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Why does the rate of propagation matter? I presume that during the course of the explosion there are several sequential phases. If phase x emits some non-EMP but detectable signal, say an X-Ray burst and phase y emits the EMP, both of which propagate at the same rate, then you have time(y) - time(x) to respond to detecting x before the EMP from y reaches you.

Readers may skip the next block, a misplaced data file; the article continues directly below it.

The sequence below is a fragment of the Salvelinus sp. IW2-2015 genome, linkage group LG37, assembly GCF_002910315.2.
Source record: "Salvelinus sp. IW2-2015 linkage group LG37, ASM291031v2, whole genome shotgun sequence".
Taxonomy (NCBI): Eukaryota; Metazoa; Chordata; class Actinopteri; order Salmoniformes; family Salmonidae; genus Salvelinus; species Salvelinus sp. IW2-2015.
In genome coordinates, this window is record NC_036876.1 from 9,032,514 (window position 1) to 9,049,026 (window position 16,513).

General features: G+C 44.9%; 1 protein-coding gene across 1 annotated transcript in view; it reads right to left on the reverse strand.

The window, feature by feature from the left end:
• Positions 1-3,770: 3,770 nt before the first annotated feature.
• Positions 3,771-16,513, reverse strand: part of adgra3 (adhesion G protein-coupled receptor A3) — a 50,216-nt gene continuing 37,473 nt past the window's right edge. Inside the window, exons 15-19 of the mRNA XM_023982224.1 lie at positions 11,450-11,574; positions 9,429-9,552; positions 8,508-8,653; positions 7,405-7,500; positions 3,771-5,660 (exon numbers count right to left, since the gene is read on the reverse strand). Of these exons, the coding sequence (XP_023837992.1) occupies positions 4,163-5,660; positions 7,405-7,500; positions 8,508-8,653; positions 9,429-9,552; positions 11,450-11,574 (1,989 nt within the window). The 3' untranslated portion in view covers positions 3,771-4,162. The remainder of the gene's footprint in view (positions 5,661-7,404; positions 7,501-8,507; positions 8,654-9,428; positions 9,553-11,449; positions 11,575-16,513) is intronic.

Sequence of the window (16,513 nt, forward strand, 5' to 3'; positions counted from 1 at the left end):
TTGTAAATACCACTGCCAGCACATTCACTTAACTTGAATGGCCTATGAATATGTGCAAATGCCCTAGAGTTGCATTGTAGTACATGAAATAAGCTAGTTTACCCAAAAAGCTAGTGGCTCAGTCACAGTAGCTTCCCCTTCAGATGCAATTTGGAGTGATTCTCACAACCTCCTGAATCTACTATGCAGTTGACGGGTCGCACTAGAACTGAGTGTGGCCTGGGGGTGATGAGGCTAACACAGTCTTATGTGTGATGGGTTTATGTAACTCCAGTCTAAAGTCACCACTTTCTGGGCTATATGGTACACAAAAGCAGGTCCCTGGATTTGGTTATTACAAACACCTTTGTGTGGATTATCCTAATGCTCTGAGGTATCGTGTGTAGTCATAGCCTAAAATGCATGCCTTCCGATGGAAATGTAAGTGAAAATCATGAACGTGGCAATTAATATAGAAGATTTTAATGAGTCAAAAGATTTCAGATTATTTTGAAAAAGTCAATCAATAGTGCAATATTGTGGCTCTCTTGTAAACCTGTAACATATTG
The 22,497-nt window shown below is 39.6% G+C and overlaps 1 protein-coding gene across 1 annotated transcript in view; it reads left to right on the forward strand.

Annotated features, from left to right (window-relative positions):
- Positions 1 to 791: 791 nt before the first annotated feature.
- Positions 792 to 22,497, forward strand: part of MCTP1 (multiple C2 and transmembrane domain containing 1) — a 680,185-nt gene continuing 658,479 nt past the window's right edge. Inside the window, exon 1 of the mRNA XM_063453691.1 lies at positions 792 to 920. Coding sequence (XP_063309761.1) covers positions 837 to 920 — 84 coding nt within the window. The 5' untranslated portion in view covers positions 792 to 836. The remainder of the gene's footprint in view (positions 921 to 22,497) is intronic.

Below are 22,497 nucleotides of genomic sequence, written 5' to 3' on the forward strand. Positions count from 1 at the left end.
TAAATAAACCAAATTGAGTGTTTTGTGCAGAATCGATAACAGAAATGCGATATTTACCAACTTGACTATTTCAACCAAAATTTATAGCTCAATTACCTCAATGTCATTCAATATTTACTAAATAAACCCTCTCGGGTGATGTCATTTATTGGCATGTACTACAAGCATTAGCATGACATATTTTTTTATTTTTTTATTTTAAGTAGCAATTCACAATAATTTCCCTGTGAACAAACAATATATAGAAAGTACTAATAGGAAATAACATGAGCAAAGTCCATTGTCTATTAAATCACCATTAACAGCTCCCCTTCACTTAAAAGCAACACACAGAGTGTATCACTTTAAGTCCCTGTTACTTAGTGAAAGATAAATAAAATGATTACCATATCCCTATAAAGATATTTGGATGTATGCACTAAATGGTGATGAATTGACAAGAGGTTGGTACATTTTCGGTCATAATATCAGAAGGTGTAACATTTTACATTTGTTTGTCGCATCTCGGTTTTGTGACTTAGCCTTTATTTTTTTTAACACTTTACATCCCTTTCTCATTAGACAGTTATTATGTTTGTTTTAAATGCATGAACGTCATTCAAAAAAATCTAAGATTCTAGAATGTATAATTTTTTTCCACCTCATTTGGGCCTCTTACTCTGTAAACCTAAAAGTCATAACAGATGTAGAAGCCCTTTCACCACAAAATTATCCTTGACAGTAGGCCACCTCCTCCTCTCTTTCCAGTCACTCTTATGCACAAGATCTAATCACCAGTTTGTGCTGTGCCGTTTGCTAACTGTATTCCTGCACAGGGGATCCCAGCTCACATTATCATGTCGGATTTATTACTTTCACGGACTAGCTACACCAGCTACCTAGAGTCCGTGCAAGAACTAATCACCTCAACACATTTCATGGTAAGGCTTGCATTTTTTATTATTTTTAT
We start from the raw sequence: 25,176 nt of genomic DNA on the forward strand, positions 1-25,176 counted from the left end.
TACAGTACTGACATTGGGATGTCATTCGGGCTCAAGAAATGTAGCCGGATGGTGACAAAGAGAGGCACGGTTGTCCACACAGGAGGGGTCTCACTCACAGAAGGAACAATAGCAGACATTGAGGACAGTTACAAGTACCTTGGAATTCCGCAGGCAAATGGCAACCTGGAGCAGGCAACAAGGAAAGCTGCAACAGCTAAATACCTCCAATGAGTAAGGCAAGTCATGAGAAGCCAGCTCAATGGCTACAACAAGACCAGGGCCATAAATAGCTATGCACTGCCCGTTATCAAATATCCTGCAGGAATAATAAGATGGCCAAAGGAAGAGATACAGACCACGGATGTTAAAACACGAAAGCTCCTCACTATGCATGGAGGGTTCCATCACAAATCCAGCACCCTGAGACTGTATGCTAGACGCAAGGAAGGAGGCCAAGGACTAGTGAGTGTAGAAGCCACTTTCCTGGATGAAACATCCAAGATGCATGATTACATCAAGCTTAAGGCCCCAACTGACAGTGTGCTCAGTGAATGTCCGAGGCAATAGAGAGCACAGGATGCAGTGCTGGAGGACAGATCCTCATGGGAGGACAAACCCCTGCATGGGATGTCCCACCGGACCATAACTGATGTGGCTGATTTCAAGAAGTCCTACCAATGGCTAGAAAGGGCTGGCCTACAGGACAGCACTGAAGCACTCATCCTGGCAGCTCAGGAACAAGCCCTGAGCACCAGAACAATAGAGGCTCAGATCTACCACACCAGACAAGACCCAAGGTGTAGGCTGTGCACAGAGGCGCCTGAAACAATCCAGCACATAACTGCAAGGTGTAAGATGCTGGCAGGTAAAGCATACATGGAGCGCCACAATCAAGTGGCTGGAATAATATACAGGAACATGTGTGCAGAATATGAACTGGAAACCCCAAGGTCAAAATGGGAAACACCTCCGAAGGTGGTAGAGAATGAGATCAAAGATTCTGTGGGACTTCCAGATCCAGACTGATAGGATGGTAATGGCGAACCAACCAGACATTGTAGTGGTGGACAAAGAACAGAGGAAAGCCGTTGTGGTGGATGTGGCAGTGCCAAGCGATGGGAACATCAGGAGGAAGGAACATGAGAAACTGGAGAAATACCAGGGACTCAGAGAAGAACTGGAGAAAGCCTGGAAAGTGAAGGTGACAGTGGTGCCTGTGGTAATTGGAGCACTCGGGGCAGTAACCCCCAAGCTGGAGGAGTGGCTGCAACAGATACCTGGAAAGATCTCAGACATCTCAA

Explosions, like all other macro scale phenomena are not instantaneous, they just appear so until an appropriately small time step is applied.




"If phase x emits some non-EMP but detectable signal, say an X-Ray burst and phase y emits the EMP"

No, "X-Rays" travel at the same speed as the "EMP" - both travel at the speed of light. They're both part of the electromagnetic spectrum.




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